I have not read any tests for the cat but the numbers indicate a high performance cruiser. Peaks of over 20 knots and 10 to 12 knot averages should be possible. This is a potential 300 mile per day cat.

    The jpegs give the idea. Slyder also produce a 59 foot version.
     

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  7. jamez
    Joined: Feb 2007
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    jamez Senior Member

    I like this design too. So if you don't mind crunching some more numbers; what hp outboard would this boat need to maintain a 10 knot cruise at around half throttle at full disp?
     
  8. oldmulti
    Joined: May 2019
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    oldmulti Senior Member

    “Liquid Sky” was a beach charter catamaran between 2001 and 2005, that was home designed and built mainly by Mark Preuss. The cat is 32.5 x 18 foot with a weight of 5000 lbs and a 36 foot aluminium mast on a pedestal with a cutter rig. Liquid Sky was rigged with 6 mm galvanized cable and 12 mm turnbuckles with stainless steel forestays for the hanked headsails. The original mast was a wooden 50 foot wing mast that proved to be to effective on a mooring with the cat “sailing” around when moored. Result the rig went to a conventional mast and cutter rig. The sail area is 520 square foot. With mast head 44ft off the water, this rig could be controlled by a lone sailor. By performance catamaran standards the boat was underpowered. The hull length to beam is 10 to 1.

    The “accommodation” is limited with some spaces internally for 4 berths and a toilet and a small galley. The headroom is 5 foot over a limited area. The cockpit is large to satisfy its function as a charter cat.

    The interesting part of this cat is its build technique. The ideas are good but the actual structural dimensions and cross beam connection approach would need to be reviewed. Also, the rudder locations and tiller arrangements could do with a rethink. The designer builder did some worthwhile research, did some “plans” and started building frames of the correct size. When the frames were ready the cat hulls were built in components. The set of bow frames had stringers inserted. Then a skin of multiple layers of 3 mm plywood were added. The large skin panels are glued with polyurethane and hundreds of small screws are used to build up the 3mm plywood. The screws are removed before the next layer of plywood is added.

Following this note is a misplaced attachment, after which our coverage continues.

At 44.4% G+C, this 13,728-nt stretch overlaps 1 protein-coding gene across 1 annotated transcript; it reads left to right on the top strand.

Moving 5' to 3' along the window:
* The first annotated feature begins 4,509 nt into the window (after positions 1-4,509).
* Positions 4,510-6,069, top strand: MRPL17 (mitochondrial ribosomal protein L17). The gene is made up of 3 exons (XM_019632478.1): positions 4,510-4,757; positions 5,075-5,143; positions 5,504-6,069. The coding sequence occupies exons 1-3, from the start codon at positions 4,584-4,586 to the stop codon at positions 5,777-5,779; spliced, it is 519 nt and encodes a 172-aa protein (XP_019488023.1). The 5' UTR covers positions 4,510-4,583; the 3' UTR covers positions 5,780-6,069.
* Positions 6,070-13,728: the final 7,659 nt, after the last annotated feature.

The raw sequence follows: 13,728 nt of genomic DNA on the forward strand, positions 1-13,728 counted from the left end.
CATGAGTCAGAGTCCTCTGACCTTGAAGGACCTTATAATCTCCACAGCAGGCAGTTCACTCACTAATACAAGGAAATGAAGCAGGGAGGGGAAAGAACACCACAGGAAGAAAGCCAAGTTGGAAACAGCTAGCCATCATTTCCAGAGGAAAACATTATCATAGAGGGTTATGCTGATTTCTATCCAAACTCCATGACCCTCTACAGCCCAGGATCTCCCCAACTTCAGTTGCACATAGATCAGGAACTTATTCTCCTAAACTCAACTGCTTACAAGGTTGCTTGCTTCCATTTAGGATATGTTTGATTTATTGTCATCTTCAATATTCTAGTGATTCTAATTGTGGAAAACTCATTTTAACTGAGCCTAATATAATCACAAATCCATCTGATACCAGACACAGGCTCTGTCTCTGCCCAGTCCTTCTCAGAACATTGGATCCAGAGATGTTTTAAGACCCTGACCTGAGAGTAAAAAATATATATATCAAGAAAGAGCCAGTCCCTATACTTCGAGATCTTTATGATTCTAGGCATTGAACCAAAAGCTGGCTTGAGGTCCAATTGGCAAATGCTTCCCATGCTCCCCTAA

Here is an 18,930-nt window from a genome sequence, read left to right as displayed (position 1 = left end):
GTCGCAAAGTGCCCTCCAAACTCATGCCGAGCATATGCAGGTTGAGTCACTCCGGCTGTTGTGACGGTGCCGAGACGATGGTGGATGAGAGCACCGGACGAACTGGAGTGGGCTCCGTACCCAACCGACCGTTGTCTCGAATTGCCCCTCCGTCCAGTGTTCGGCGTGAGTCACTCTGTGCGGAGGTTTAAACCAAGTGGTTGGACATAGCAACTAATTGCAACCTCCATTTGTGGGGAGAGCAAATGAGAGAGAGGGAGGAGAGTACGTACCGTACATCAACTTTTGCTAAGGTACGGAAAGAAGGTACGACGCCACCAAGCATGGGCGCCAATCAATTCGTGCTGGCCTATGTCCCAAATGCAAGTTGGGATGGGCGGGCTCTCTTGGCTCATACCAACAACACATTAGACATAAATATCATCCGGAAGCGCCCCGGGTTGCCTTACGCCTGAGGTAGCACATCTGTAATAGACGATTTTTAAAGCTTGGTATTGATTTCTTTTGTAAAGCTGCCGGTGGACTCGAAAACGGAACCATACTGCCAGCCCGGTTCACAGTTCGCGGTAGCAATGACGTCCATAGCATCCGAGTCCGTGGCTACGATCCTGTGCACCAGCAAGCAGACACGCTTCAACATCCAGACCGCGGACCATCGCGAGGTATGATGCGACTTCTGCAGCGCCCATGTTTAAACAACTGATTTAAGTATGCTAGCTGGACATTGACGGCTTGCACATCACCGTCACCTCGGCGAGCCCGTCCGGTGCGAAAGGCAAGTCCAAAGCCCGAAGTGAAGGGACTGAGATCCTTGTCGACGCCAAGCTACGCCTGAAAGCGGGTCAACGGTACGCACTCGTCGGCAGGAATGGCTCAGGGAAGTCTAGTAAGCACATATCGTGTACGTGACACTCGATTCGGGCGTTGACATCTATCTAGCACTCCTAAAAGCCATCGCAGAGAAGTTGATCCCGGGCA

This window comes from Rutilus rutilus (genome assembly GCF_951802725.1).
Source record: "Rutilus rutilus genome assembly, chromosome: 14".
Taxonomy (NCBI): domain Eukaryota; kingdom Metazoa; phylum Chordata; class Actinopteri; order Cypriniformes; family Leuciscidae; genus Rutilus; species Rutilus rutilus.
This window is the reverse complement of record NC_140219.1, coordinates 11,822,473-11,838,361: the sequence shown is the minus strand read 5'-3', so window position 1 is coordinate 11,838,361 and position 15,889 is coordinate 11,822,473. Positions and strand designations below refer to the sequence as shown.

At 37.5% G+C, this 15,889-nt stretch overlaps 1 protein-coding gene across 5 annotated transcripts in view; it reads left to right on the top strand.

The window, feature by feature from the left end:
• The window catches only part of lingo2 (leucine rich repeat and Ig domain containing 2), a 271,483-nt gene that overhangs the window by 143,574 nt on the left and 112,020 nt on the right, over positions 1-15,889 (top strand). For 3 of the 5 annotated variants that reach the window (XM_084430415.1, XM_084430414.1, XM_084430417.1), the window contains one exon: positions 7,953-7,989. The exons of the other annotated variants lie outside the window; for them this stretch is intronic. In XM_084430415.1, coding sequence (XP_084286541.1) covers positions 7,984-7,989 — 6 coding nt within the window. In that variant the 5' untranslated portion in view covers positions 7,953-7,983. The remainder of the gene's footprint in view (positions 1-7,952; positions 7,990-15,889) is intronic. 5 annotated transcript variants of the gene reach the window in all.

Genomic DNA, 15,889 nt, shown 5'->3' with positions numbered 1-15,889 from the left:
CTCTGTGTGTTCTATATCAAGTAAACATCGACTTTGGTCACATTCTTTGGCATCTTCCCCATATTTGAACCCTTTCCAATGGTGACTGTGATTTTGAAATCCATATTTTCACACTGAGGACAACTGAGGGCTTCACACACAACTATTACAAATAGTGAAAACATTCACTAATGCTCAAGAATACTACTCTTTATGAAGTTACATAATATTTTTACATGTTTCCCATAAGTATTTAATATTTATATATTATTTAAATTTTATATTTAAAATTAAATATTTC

To quote the designer “Some places only had one 3 mm layer, some had six. Four of the frames were robust with large tabs passing through the hull. These tabs would attach the hulls together.” The tabs are solid timber that attach to internal frames at 4 locations. The timber cross beams slot over the top of these tabs to form the complete cat. The second set of hull components were built next. The hull components were then taken to an assembly location where the hulls were completed along with the cross beams etc.

    The original timber wing mast was a series of timber bulkheads and stringers with a 3 mm plywood skin. The internal space in the mast was filled with cheap Styrofoam for ???. The mast structurally worked; it was removed for other reasons.

    The rudders are built on a 25 mm stainless steel shaft with a timber blade and glassed over. The rudders are mounted inboard of the hull stern to allow them to be withdrawn vertically for beaching. The tiller steering is aluminium tubes. The cat rudders and steering system evolved over time.

    The entire boat was finished with coal-tar Epoxy paint covered the non visible internal hull surfaces. Styrofoam was built into the bows to provide positive flotation.

    This cat worked as a day sailing charter cat in probably relatively calm weather so a lot of its design features were probably not fully tested in a serious deep sea storm. With that reservation some of the build ideas are worth some consideration. The jpeg here tell more of the story.